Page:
Forestry, farming, mining and urbanization have destroyed tributary habitat. Construction of four major federal hydropower dams in the Columbia River and four more on the Lower Snake destroyed main-stem habitat for some species of salmon and impeded migration for adults and baby fish.

Overfishing has also killed off adult fish at sea and in the Columbia River.

Hatcheries have been heavily used to prop up fish runs, but they came at a cost. Scientists believe poor hatchery practices introduced inbreeding and competition for food and habitat, and may have spread disease to wild fish.

Moreover, hatchery fish were pumped into the river system at the rate of 200 million fish a year during the hatchery heyday of the early 1990s. That led to more fishing, which killed more wild fish.

Today there are more than 100 hatcheries throughout the basin, turning out about 150 million fish a year.

About 80 percent of the adult salmon and steelhead returning to the Columbia Basin today were spawned in a plastic bucket.

Billions spent; fish still in trouble

As wild runs crashed, the region responded with money. At least $3 billion has been spent since 1980 by federal taxpayers and utility ratepayers to restore Columbia Basin runs.

Columbia and Snake River salmon are counted, sorted, tagged, barged and microchipped. Radio tags are slid down their throats, and balloons embedded in their fins track their movement through the dams.

Fish managers have fended off baby-salmon-gobbling gulls with firecrackers, piano wire and air guns; paid bounty hunters to catch predatory squawfish; and even tried to relocate entire colonies of salmon-munching seabirds.

There are microchip detectors at some dams that can identify every young salmon as it sluices past the dam. And a fleet of fish-barges ferries young salmon to the sea.

The barges, flushed with a continuous supply of fresh river water, have open decks so the fish can see the stars - all to help keep their navigational smarts sharp during the express ride to the sea, courtesy of the U.S. Army Corps of Engineers.

After all that, and much, much more, the fish are still on a direct path to extinction. By now, breaching four of the dams is regarded by the federal fisheries service and corps of engineers as a step worth serious study.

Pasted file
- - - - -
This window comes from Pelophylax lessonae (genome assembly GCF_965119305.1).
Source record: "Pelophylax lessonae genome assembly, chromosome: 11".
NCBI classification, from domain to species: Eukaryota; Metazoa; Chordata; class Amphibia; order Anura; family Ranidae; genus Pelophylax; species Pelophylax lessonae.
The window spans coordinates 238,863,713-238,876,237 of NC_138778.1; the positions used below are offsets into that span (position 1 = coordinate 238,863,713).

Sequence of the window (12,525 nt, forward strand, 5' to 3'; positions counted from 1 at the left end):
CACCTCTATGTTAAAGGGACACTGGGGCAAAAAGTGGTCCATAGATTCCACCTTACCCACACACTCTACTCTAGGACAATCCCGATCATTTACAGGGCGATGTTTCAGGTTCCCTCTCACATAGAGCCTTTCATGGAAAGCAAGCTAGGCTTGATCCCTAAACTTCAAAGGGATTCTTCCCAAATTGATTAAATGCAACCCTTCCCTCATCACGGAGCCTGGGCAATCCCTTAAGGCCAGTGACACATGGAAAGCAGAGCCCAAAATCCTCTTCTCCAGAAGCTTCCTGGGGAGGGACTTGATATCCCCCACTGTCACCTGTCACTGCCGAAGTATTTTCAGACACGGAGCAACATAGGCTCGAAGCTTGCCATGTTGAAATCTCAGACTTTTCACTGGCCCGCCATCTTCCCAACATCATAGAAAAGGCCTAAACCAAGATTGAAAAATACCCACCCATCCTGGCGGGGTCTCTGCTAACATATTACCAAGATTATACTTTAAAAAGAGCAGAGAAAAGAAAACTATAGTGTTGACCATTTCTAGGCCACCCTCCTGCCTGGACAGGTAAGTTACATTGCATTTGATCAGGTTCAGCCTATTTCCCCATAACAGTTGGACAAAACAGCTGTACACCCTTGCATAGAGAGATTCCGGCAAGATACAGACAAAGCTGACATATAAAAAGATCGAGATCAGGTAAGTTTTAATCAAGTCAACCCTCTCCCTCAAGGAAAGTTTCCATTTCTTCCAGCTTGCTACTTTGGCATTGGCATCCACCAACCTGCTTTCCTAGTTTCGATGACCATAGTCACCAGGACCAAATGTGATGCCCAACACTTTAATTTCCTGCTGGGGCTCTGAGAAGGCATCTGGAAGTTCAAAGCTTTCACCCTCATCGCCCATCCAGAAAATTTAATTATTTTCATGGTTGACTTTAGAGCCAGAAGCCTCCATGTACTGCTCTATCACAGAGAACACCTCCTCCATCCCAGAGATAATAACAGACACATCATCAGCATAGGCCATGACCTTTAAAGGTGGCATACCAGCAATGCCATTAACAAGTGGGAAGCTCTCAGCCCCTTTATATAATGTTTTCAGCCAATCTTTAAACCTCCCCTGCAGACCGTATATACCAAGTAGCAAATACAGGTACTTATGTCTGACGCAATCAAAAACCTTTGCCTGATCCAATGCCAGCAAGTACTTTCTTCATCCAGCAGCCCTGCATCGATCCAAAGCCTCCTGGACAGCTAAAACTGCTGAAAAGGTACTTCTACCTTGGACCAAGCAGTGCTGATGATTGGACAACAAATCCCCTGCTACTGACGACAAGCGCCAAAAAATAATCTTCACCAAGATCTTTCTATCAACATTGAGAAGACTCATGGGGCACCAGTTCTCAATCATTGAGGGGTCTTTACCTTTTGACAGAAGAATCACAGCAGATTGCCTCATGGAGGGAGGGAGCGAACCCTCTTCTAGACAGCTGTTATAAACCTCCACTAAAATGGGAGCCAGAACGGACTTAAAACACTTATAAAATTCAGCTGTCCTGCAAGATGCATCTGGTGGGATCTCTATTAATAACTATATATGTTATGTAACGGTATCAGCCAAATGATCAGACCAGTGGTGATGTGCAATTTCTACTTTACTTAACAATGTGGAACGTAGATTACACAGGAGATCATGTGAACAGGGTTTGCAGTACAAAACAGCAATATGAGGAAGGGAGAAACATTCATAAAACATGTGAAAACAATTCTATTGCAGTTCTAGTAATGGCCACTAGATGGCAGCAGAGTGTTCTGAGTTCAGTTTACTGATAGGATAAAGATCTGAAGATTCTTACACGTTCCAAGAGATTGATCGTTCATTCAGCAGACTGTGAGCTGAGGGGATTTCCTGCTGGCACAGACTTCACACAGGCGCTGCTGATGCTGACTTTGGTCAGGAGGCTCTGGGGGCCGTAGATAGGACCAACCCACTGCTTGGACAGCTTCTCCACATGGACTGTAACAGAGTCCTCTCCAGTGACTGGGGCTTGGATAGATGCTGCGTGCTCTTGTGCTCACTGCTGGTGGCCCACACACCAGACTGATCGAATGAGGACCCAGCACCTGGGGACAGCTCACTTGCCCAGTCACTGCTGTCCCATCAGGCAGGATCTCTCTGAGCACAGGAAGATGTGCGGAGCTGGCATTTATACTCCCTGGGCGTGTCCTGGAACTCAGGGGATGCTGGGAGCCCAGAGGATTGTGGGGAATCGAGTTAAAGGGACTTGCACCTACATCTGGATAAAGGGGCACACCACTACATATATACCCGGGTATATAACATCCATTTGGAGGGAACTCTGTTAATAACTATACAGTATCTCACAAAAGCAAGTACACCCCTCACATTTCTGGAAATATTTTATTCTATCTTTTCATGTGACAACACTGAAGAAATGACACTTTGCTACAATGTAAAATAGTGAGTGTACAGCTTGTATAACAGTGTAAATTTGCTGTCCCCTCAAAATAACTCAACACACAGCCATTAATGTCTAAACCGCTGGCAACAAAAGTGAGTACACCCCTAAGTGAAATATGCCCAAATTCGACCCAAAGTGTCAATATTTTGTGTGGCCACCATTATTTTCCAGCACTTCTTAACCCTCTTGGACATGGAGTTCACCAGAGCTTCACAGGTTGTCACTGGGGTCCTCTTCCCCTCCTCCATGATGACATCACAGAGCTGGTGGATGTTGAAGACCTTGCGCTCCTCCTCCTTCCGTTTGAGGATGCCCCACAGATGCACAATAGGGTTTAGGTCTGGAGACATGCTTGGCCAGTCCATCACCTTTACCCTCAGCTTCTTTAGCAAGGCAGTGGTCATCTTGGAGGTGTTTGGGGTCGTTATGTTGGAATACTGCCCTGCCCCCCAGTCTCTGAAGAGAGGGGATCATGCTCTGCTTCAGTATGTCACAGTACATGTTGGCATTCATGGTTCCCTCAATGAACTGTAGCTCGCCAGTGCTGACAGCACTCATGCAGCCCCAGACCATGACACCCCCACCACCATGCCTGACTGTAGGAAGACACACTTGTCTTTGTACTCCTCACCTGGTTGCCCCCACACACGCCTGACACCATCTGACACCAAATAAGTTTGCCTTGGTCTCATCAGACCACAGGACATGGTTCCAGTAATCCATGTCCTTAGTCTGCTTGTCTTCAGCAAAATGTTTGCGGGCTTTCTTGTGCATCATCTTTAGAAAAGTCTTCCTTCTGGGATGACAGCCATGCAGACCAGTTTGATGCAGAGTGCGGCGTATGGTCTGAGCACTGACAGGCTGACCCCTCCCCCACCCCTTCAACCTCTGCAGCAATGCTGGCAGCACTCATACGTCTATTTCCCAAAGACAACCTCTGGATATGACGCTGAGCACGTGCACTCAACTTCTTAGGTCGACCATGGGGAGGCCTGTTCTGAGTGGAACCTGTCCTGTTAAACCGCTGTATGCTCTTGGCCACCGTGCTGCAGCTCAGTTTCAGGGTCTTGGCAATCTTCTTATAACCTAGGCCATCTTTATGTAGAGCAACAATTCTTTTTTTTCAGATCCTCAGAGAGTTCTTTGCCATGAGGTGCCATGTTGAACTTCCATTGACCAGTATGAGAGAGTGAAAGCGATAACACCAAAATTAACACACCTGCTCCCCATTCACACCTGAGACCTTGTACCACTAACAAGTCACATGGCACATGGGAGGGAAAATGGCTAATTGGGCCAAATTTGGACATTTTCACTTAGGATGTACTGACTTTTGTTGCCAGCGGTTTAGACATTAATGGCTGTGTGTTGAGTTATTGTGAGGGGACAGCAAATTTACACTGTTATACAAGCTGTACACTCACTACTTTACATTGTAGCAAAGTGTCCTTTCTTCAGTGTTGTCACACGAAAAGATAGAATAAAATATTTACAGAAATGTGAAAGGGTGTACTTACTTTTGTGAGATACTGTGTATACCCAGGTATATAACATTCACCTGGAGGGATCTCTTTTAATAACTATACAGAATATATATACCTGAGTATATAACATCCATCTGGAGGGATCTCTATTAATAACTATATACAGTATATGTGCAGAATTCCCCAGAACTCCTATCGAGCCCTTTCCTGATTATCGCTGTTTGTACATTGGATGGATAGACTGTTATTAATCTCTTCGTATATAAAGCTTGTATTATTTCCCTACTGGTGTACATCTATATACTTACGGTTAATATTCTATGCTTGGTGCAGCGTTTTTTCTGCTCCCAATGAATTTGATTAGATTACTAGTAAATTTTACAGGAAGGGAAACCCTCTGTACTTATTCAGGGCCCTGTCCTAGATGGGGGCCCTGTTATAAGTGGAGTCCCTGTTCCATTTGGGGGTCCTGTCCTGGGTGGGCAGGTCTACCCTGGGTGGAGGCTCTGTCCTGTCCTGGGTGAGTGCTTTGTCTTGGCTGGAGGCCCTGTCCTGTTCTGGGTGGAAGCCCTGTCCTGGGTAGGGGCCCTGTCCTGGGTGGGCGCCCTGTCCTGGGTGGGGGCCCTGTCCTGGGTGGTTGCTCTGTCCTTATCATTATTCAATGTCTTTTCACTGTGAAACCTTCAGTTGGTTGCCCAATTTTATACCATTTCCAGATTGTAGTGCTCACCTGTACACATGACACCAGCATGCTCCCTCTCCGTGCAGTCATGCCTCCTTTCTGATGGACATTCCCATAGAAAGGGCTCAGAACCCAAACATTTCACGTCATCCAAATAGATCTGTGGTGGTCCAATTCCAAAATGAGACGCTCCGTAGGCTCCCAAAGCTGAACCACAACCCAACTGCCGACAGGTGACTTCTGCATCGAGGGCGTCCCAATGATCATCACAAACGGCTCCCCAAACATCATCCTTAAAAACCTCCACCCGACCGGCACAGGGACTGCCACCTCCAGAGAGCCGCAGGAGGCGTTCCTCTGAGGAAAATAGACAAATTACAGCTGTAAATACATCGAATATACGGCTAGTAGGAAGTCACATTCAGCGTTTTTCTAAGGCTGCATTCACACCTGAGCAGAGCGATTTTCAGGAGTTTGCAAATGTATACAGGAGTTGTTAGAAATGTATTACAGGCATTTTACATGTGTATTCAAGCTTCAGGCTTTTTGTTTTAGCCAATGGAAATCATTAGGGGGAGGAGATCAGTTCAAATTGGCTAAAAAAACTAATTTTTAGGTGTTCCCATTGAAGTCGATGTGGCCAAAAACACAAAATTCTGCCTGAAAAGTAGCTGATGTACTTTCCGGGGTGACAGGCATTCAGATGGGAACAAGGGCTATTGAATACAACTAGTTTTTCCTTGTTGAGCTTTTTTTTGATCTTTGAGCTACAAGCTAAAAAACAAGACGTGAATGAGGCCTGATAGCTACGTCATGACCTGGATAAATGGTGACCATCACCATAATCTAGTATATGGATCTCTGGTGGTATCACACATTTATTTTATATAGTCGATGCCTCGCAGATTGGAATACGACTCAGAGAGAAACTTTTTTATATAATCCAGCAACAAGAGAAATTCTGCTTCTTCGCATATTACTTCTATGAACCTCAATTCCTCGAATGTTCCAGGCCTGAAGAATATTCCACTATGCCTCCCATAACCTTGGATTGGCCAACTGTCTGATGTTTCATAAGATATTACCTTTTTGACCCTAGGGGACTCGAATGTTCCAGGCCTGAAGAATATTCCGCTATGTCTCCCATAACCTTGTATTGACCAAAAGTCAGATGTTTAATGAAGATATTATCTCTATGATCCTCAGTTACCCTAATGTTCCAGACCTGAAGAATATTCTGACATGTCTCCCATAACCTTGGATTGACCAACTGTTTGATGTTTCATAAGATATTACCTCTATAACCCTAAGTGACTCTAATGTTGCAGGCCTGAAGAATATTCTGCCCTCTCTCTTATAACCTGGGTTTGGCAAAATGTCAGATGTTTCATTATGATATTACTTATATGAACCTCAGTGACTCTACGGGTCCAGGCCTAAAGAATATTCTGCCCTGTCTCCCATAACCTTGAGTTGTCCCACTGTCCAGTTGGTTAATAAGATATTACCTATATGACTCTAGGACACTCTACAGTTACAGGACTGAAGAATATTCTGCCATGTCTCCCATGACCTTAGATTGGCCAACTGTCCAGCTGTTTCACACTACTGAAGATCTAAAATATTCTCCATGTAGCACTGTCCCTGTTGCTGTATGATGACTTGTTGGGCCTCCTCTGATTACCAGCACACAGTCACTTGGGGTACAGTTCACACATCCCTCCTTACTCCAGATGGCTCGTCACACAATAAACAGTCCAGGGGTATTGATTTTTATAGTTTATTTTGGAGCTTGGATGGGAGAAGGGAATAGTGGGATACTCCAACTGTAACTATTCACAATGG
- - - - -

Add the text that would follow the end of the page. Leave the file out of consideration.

Breaching these dams would be without precedent.

Last summer Edwards Dam on Maine's Kennebec River became the nation's first dam ordered dismantled by the federal government for environmental restoration. But the Lower Snake River dams can generate more than 1,000 times as much power as Edwards. And towering more than 10 stories tall, they dwarf Edwards' 27-foot height.

And unlike older, mothballed structures, the Lower Snake River dams were completed between 1961 and 1975. They aren't even paid for yet.

And unlike derelict dams that couldn't begin to be re-licensed under modern environmental laws, the Lower Snake River dams are encrusted with hundreds of millions of dollars worth of modern fish-passage equipment.

Congress would have to walk away from that investment. And perhaps hardest of all, lawmakers would have to look at this landscape, and the human progress dams have made possible, and decide to give some of the Snake River country back to the fish.

A monumental task

Breaching the dams would be a Herculean deconstruction job. It's estimated it would take at least nine years and cost about $1 billion.

Railroad beds and highways along the waterway would have to be rebuilt to correct for the loss of water pressure currently supporting the river's banks.

There is the question of replacing or extending irrigation pumps that would be left high and dry when the river drops, to allow farmers like Broetje now working the land to stay in business.

Some suggest it would be cheaper for the federal government to just buy out farmers and let thousands of acres of productive orchards, tree farms, vegetable farms and vineyards revert to sagebrush.

Still to be solved is the puzzle of re-configuring the network of transport and supply to an all-new inland waterway terminus at Pasco. Today everything from cowhide to wheat and gasoline is shuttled up and down river by barges, as well as by trains and trucks.

Questions posed by a reconfigured waterway are legion, beginning with finding enough railroad cars to carry the grain now shipped by barge and managing an explosion of grain-truck traffic if inland ports go dry.

Those changes have very real potential downsides, including higher costs for wheat farmers already struggling with low returns and poor markets.